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A Sigh of Relief

A man in a small town lays down in his bed at the end of the day and lets out a sigh of relief.  He realizes as he stares at the clumps of dust clinging to the textured swirls in his ceiling that he has been letting out this sigh of relief for so many nights in a row that he can no longer recall how many times he has done it. Or, even why. 

This morning, he woke up, got ready for work, wished his family to have a good day then got into his grey sedan and drove his 30 minute commute to work. There was traffic on the highway but not enough to prevent him from having enough time to collect a medium regular coffee from the drive through just three blocks from his place of employment.

He pulled the grey sedan in the sixth parking space in the lot to the left of the building. Parking in the sixth space, he found, kept him in the good graces of Alice in Accounts Payables who liked the fourth parking space because of the shade provided by a medium sized silver maple, the only tree on the parking lot, on an abundant sunshine day in the dog days of summer. He really wasn’t sure if Alice cared about parking under the medium silver maple on a cold, cloudy March day, but the man was unwilling to test his luck when there were so many important invoices that he would need paid.  

He gingerly carried the regular coffee through a labyrinth of cubicles narrowly missing thevrusj of a human resource admin on her way to a copy machine.  Once in side his own cubicle, he placed the regular coffee next to an endless pile of papers. The pile wasn’t very tall but he never seemed to make enough headway to get rid of it completely.  He spent most of his day responding to emails from customers or working on mundane tasks his boss had assigned.  Often, the man took mini breaks to check his Facebook.

 At 4:30 pm, he climbed into his grey sedan and pulled out of the parking lot to drive the 30 minute commute back home again.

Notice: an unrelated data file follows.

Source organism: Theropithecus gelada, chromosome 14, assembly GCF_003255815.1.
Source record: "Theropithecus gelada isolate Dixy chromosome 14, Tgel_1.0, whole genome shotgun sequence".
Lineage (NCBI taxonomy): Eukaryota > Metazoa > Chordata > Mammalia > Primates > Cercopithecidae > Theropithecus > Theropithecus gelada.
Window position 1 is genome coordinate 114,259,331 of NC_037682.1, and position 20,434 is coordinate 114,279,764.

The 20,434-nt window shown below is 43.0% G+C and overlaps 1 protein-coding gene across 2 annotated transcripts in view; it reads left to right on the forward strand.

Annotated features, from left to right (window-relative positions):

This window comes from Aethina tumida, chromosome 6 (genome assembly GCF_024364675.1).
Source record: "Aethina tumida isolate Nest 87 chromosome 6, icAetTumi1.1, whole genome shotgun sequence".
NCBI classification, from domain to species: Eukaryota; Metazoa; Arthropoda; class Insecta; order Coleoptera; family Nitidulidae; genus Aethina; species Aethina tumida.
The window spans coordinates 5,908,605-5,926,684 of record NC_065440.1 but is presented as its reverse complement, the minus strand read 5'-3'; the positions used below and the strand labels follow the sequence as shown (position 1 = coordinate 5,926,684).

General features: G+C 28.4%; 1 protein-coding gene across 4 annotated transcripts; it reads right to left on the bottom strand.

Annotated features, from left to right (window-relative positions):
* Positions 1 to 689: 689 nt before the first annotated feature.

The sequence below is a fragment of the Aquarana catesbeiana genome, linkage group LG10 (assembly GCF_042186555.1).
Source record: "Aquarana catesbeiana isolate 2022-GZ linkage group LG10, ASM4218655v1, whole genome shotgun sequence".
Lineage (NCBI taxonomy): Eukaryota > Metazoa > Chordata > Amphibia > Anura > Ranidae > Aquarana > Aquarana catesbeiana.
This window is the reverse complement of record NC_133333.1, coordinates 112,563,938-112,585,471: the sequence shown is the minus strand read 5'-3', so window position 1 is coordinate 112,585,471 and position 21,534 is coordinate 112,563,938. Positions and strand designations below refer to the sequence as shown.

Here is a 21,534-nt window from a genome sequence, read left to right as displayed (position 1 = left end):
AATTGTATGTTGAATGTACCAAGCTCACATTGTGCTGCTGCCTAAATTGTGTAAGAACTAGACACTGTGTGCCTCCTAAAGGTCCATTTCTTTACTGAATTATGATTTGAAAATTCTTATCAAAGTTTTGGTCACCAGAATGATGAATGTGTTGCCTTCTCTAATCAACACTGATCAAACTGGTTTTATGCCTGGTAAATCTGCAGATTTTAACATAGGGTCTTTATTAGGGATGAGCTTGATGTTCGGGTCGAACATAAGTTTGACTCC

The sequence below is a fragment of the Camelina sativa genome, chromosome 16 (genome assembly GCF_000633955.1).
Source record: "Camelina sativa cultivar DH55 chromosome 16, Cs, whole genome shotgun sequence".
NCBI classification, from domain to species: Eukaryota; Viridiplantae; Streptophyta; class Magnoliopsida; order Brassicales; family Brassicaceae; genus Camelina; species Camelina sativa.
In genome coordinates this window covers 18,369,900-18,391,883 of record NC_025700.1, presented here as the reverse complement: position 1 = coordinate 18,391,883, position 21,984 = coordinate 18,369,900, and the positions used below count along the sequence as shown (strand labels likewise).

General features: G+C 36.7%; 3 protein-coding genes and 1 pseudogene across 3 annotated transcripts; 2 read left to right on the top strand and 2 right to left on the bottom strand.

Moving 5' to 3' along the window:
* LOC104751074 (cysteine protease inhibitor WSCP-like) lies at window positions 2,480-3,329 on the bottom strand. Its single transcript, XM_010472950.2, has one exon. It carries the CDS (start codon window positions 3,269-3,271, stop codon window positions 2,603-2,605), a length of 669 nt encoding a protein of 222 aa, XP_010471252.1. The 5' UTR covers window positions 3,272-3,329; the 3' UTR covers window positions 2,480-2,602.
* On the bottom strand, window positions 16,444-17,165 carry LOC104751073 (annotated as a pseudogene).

At home, the kids came and went to practices or study groups or hanging with friends, whatever it was that kids do these days.  The man ate his dinner on the lumpy stained couch next to his wife while watching some reality TV show where the people in the show were required to eat bugs. The man felt lucky that he was eating processed frozen chicken sandwiches instead of beetles. On commercial, the man and his wife exchanged pleasantries about their days but there was no real time for discussion before the show came back back on.  

Laying in his bed, staring now at the spot in the corner where the textured ceiling was pealing away due to a water leak, he realized that his day was neither bad nor good. It was just a regular day of a regular guy with a regular life.  And, while he clearly needed to look into getting the water leak fixed before mold started to grow, he really wasn’t all that anxious about it. So, what, he pondered would make him breath a sigh of relief? 

Miles and miles away, in another state, a petite brunette sits at a table in the corner of  brightly colored room where the eyes of the subjects in the artwork displayed on the walls watch the radiation from the fireplace dance in the diamond earrings hanging from the petite brunette’s  ears.  The petite brunette sets about her final task of the evening.  She is holding a non-descript doll that she made many months prior.   She gently smooths the hair of the non-descript doll before placing it inside a small box wrapped in plain, brown packaging paper. And, with the doll secure in its plain little box, she places the lid on the box as she lets out a sigh of relief.  

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Truthfully, this shitty story isn’t even remotely done with the editing but I’m tired of writing it. 

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